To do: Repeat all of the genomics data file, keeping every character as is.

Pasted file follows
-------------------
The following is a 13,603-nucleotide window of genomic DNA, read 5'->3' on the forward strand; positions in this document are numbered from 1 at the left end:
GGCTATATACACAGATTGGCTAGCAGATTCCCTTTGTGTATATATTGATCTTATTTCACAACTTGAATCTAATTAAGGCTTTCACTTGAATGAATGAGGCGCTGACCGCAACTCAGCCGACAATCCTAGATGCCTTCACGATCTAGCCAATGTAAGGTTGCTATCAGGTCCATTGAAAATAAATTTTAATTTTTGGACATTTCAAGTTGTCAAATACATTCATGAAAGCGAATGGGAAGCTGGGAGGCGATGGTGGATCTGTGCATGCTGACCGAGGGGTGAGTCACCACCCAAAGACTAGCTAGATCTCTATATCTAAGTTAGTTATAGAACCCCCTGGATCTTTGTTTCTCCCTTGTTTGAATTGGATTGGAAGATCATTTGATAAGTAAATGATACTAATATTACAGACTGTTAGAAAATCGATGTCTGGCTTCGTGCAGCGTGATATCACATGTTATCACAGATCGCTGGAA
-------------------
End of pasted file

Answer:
The following is a 13,603-nucleotide window of genomic DNA, read 5'->3' on the forward strand; positions in this document are numbered from 1 at the left end:
GGCTATATACACAGATTGGCTAGCAGATTCCCTTTGTGTATATATTGATCTTATTTCACAACTTGAATCTAATTAAGGCTTTCACTTGAATGAATGAGGCGCTGACCGCAACTCAGCCGACAATCCTAGATGCCTTCACGATCTAGCCAATGTAAGGTTGCTATCAGGTCCATTGAAAATAAATTTTAATTTTTGGACATTTCAAGTTGTCAAATACATTCATGAAAGCGAATGGGAAGCTGGGAGGCGATGGTGGATCTGTGCATGCTGACCGAGGGGTGAGTCACCACCCAAAGACTAGCTAGATCTCTATATCTAAGTTAGTTATAGAACCCCCTGGATCTTTGTTTCTCCCTTGTTTGAATTGGATTGGAAGATCATTTGATAAGTAAATGATACTAATATTACAGACTGTTAGAAAATCGATGTCTGGCTTCGTGCAGCGTGATATCACATGTTATCACAGATCGCTGGAA